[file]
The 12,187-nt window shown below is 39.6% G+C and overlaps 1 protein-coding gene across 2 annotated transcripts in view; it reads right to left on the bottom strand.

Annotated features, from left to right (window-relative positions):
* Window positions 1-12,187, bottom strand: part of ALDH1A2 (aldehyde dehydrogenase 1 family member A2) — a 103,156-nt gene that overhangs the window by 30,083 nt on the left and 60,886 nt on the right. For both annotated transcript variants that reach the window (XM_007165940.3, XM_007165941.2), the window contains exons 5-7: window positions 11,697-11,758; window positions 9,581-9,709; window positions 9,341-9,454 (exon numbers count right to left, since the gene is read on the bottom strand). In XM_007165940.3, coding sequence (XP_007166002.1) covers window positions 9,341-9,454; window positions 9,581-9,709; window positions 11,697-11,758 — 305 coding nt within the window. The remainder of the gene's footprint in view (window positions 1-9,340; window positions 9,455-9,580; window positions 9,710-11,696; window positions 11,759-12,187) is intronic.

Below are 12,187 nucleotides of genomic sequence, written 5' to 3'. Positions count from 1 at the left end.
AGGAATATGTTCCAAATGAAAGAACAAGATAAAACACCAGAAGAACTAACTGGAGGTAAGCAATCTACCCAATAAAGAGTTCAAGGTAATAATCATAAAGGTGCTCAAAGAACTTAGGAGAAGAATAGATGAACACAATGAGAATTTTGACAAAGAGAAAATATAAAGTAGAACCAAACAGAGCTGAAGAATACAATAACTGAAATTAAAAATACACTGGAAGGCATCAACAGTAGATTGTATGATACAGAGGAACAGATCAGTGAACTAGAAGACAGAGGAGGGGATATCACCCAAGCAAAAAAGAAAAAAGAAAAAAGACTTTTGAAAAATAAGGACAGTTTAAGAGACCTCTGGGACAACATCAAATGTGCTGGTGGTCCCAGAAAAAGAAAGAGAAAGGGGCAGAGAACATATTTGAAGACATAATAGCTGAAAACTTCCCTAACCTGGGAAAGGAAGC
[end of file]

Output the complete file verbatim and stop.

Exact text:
The 12,187-nt window shown below is 39.6% G+C and overlaps 1 protein-coding gene across 2 annotated transcripts in view; it reads right to left on the bottom strand.

Annotated features, from left to right (window-relative positions):
* Window positions 1-12,187, bottom strand: part of ALDH1A2 (aldehyde dehydrogenase 1 family member A2) — a 103,156-nt gene that overhangs the window by 30,083 nt on the left and 60,886 nt on the right. For both annotated transcript variants that reach the window (XM_007165940.3, XM_007165941.2), the window contains exons 5-7: window positions 11,697-11,758; window positions 9,581-9,709; window positions 9,341-9,454 (exon numbers count right to left, since the gene is read on the bottom strand). In XM_007165940.3, coding sequence (XP_007166002.1) covers window positions 9,341-9,454; window positions 9,581-9,709; window positions 11,697-11,758 — 305 coding nt within the window. The remainder of the gene's footprint in view (window positions 1-9,340; window positions 9,455-9,580; window positions 9,710-11,696; window positions 11,759-12,187) is intronic.

Below are 12,187 nucleotides of genomic sequence, written 5' to 3'. Positions count from 1 at the left end.
AGGAATATGTTCCAAATGAAAGAACAAGATAAAACACCAGAAGAACTAACTGGAGGTAAGCAATCTACCCAATAAAGAGTTCAAGGTAATAATCATAAAGGTGCTCAAAGAACTTAGGAGAAGAATAGATGAACACAATGAGAATTTTGACAAAGAGAAAATATAAAGTAGAACCAAACAGAGCTGAAGAATACAATAACTGAAATTAAAAATACACTGGAAGGCATCAACAGTAGATTGTATGATACAGAGGAACAGATCAGTGAACTAGAAGACAGAGGAGGGGATATCACCCAAGCAAAAAAGAAAAAAGAAAAAAGACTTTTGAAAAATAAGGACAGTTTAAGAGACCTCTGGGACAACATCAAATGTGCTGGTGGTCCCAGAAAAAGAAAGAGAAAGGGGCAGAGAACATATTTGAAGACATAATAGCTGAAAACTTCCCTAACCTGGGAAAGGAAGC